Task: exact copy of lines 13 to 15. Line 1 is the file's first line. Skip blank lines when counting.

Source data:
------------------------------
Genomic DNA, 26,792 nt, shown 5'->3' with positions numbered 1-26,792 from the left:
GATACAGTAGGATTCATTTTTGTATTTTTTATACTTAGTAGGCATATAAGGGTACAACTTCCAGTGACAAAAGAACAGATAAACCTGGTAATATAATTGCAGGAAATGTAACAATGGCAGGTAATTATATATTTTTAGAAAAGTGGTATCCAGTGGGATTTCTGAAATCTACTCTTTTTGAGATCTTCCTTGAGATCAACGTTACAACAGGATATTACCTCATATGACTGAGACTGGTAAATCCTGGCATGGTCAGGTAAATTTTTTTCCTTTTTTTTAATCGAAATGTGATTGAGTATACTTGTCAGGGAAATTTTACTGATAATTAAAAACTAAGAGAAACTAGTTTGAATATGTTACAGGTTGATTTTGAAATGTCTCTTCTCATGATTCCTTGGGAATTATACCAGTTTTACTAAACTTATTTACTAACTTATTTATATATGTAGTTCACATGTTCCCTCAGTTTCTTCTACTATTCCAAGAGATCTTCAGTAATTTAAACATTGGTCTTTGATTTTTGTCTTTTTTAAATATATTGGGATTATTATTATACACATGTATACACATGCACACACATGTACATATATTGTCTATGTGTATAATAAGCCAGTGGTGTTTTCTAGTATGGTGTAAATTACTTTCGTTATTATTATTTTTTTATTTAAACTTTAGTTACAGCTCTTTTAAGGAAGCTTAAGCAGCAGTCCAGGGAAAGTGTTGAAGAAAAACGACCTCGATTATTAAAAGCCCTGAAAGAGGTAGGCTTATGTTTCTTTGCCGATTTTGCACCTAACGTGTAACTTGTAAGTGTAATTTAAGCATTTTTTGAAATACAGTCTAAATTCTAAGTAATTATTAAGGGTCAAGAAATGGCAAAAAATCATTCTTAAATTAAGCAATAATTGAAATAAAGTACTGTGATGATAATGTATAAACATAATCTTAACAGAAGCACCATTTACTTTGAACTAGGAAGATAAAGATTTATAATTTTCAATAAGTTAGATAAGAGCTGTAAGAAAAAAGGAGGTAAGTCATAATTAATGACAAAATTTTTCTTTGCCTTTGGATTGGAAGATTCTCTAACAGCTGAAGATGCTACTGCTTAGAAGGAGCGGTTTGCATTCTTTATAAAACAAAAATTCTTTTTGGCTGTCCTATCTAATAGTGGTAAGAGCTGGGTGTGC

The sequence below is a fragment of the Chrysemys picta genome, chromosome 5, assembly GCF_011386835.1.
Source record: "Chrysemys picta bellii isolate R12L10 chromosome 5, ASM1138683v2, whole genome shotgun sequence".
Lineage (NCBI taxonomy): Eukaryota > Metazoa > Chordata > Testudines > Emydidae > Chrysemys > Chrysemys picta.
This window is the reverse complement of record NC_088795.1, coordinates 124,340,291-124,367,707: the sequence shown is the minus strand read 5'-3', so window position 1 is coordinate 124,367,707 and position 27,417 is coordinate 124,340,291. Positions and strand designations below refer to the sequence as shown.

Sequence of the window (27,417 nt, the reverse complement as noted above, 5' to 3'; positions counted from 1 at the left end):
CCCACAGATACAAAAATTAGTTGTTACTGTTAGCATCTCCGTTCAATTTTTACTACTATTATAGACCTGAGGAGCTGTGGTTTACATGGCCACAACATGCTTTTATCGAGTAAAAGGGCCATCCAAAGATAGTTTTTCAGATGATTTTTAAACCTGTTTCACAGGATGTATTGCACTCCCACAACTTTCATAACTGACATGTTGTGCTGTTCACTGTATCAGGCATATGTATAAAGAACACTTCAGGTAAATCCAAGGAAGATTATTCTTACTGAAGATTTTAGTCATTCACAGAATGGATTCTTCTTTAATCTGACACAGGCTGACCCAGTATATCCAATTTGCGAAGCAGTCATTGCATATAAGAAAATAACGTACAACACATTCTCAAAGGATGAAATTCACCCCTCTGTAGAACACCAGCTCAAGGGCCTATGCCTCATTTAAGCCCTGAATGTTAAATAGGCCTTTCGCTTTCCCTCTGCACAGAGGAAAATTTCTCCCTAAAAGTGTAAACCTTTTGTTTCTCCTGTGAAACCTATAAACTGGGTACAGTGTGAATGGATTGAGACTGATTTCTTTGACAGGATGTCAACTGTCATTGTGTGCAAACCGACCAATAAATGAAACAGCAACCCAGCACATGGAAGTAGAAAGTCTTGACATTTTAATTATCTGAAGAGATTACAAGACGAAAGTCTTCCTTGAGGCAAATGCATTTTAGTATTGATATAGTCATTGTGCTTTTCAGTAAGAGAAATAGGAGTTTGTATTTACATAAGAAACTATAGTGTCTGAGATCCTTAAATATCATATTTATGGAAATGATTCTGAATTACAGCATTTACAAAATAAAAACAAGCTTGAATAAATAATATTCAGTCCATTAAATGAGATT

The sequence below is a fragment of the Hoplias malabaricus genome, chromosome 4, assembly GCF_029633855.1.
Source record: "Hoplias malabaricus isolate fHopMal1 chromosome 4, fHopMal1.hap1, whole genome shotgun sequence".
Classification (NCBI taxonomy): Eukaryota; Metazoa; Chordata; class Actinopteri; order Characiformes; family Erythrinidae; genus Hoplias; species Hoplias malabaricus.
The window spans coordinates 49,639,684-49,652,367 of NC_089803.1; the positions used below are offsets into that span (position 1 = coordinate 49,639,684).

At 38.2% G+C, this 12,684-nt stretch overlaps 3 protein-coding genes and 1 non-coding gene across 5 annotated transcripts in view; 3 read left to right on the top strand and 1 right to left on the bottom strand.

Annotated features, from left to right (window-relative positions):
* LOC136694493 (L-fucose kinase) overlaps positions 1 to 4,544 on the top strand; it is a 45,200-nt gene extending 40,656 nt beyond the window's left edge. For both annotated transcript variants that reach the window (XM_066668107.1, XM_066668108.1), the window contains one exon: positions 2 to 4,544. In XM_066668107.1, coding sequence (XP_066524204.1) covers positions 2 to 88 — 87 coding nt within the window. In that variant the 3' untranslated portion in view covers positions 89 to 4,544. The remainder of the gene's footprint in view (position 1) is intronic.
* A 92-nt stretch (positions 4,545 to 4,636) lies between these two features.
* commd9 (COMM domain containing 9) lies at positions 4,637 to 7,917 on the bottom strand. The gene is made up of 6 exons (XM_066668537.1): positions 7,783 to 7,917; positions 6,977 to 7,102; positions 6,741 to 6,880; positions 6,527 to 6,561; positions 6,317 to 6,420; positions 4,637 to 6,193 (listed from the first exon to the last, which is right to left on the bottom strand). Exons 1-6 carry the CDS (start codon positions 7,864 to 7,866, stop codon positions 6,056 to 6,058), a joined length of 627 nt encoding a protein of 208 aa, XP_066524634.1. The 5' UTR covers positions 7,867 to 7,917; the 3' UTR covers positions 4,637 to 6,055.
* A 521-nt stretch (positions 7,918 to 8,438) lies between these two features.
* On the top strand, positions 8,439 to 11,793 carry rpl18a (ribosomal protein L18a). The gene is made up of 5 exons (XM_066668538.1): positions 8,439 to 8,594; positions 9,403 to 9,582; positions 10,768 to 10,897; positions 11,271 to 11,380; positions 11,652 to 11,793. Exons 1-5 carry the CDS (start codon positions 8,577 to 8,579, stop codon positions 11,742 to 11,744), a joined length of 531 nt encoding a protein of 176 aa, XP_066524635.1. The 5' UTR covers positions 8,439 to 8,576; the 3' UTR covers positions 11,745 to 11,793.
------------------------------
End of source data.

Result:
At 38.2% G+C, this 12,684-nt stretch overlaps 3 protein-coding genes and 1 non-coding gene across 5 annotated transcripts in view; 3 read left to right on the top strand and 1 right to left on the bottom strand.

Annotated features, from left to right (window-relative positions):
* LOC136694493 (L-fucose kinase) overlaps positions 1 to 4,544 on the top strand; it is a 45,200-nt gene extending 40,656 nt beyond the window's left edge. For both annotated transcript variants that reach the window (XM_066668107.1, XM_066668108.1), the window contains one exon: positions 2 to 4,544. In XM_066668107.1, coding sequence (XP_066524204.1) covers positions 2 to 88 — 87 coding nt within the window. In that variant the 3' untranslated portion in view covers positions 89 to 4,544. The remainder of the gene's footprint in view (position 1) is intronic.